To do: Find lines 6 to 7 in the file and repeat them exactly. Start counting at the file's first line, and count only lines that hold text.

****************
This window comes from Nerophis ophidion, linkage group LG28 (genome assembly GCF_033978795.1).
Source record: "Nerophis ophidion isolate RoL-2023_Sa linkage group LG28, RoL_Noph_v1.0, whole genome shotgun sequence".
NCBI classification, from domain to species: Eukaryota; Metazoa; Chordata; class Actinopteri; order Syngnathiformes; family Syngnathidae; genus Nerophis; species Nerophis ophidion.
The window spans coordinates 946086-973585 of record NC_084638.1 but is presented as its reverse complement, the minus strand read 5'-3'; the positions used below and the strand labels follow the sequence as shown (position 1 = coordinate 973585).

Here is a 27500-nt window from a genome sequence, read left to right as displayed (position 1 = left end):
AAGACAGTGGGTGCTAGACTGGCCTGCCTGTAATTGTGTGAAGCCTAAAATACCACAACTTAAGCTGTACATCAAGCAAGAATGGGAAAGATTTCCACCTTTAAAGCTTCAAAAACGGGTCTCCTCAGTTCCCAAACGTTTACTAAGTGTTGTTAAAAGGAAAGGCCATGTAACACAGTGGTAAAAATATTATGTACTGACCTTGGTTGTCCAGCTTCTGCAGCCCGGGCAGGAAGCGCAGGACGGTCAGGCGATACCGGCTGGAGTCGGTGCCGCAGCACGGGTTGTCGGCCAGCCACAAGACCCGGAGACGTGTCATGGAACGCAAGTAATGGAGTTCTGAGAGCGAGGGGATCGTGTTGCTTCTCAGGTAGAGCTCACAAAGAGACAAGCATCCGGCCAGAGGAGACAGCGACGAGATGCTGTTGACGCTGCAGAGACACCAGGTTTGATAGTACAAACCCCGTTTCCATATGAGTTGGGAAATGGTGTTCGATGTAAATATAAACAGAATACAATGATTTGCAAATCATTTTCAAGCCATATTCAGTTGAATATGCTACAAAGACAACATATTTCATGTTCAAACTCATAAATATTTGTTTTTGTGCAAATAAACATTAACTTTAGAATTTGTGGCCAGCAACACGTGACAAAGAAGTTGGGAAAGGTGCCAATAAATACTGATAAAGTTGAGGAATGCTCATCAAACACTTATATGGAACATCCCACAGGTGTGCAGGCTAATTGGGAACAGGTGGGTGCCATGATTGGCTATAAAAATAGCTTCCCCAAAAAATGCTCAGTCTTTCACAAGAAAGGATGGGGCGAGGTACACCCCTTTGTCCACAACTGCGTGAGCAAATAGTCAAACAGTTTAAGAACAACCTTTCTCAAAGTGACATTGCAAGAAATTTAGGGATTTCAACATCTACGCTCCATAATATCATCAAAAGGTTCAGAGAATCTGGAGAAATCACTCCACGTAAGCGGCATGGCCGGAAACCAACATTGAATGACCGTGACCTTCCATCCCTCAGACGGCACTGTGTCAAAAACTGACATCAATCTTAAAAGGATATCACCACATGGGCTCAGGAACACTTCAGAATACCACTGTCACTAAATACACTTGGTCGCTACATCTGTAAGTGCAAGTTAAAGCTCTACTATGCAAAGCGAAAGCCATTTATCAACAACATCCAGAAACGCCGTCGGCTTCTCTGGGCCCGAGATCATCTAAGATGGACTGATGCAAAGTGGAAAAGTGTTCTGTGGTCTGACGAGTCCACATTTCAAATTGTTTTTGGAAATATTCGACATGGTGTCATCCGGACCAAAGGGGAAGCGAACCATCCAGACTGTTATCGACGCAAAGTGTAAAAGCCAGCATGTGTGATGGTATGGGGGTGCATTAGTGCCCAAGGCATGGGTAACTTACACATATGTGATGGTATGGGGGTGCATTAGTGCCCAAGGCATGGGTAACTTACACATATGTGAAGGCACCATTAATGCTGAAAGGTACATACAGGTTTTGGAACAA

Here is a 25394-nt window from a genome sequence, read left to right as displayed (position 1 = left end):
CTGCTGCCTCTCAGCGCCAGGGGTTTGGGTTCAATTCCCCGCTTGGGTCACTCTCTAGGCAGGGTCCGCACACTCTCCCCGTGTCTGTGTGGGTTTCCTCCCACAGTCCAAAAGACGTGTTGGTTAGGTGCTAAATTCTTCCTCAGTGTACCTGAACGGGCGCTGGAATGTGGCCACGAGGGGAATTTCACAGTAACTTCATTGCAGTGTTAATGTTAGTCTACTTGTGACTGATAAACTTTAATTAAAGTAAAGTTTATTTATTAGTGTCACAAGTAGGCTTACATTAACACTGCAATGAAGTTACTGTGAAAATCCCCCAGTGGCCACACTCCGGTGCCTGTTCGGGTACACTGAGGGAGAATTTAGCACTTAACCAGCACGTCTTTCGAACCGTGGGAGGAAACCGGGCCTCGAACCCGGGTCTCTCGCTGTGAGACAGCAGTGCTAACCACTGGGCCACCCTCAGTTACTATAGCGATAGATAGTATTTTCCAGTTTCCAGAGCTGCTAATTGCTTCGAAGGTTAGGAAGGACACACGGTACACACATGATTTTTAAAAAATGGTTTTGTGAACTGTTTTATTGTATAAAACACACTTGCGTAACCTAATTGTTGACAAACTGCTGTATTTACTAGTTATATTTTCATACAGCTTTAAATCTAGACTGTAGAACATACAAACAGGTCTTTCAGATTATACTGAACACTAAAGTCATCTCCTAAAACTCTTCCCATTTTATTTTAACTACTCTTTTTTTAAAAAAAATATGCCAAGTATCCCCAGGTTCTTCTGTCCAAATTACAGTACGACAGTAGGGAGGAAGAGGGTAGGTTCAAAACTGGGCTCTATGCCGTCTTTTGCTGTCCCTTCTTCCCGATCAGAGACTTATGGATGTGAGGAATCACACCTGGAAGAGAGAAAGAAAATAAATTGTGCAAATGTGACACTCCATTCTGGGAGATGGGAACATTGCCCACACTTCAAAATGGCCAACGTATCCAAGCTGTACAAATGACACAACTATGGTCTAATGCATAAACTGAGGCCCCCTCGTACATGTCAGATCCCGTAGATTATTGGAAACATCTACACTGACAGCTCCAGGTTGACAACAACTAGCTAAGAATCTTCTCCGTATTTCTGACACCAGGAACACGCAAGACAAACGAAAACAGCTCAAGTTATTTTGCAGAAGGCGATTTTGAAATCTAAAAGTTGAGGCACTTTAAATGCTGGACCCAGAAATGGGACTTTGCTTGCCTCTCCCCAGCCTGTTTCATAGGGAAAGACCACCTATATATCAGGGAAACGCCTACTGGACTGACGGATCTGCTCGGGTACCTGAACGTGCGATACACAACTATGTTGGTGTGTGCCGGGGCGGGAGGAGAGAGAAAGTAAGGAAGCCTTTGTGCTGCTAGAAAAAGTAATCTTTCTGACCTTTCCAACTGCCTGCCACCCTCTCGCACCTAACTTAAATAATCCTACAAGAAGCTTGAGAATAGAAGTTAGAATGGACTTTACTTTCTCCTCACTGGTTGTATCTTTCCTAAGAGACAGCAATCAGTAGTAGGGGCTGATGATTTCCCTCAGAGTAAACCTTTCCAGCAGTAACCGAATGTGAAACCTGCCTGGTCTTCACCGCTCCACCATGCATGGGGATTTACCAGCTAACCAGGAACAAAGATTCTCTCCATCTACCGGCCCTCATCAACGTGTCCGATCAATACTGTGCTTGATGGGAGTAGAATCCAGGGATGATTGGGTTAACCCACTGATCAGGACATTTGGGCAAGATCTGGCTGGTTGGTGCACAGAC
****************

AAGACAGTGGGTGCTAGACTGGCCTGCCTGTAATTGTGTGAAGCCTAAAATACCACAACTTAAGCTGTACATCAAGCAAGAATGGGAAAGATTTCCACCTTTAAAGCTTCAAAAACGGGTCTCCTCAGTTCCCAAACGTTTACTAAGTGTTGTTAAAAGGAAAGGCCATGTAACACAGTGGTAAAAATATTATGTACTGACCTTGGTTGTCCAGCTTCTGCAGCCCGGGCAGGAAGCGCAGGACGGTCAGGCGATACCGGCTGGAGTCGGTGCCGCAGCACGGGTTGTCGGCCAGCCACAAGACCCGGAGACGTGTCATGGAACGCAAGTAATGGAGTTCTGAGAGCGAGGGGATCGTGTTGCTTCTCAGGTAGAGCTCACAAAGAGACAAGCATCCGGCCAGAGGAGACAGCGACGAGATGCTGTTGACGCTGCAGAGACACCAGGTTTGATAGTACAAACCCCGTTTCCATATGAGTTGGGAAATGGTGTTCGATGTAAATATAAACAGAATACAATGATTTGCAAATCATTTTCAAGCCATATTCAGTTGAATATGCTACAAAGACAACATATTTCATGTTCAAACTCATAAATATTTGTTTTTGTGCAAATAAACATTAACTTTAGAATTTGTGGCCAGCAACACGTGACAAAGAAGTTGGGAAAGGTGCCAATAAATACTGATAAAGTTGAGGAATGCTCATCAAACACTTATATGGAACATCCCACAGGTGTGCAGGCTAATTGGGAACAGGTGGGTGCCATGATTGGCTATAAAAATAGCTTCCCCAAAAAATGCTCAGTCTTTCACAAGAAAGGATGGGGCGAGGTACACCCCTTTGTCCACAACTGCGTGAGCAAATAGTCAAACAGTTTAAGAACAACCTTTCTCAAAGTGACATTGCAAGAAATTTAGGGATTTCAACATCTACGCTCCATAATATCATCAAAAGGTTCAGAGAATCTGGAGAAATCACTCCACGTAAGCGGCATGGCCGGAAACCAACATTGAATGACCGTGACCTTCCATCCCTCAGACGGCACTGTGTCAAAAACTGACATCAATCTTAAAAGGATATCACCACATGGGCTCAGGAACACTTCAGAATACCACTGTCACTAAATACACTTGGTCGCTACATCTGTAAGTGCAAGTTAAAGCTCTACTATGCAAAGCGAAAGCCATTTATCAACAACATCCAGAAACGCCGTCGGCTTCTCTGGGCCCGAGATCATCTAAGATGGACTGATGCAAAGTGGAAAAGTGTTCTGTGGTCTGACGAGTCCACATTTCAAATTGTTTTTGGAAATATTCGACATGGTGTCATCCGGACCAAAGGGGAAGCGAACCATCCAGACTGTTATCGACGCAAAGTGTAAAAGCCAGCATGTGTGATGGTATGGGGGTGCATTAGTGCCCAAGGCATGGGTAACTTACACATATGTGATGGTATGGGGGTGCATTAGTGCCCAAGGCATGGGTAACTTACACATATGTGAAGGCACCATTAATGCTGAAAGGTACATACAGGTTTTGGAACAA

Here is a 25394-nt window from a genome sequence, read left to right as displayed (position 1 = left end):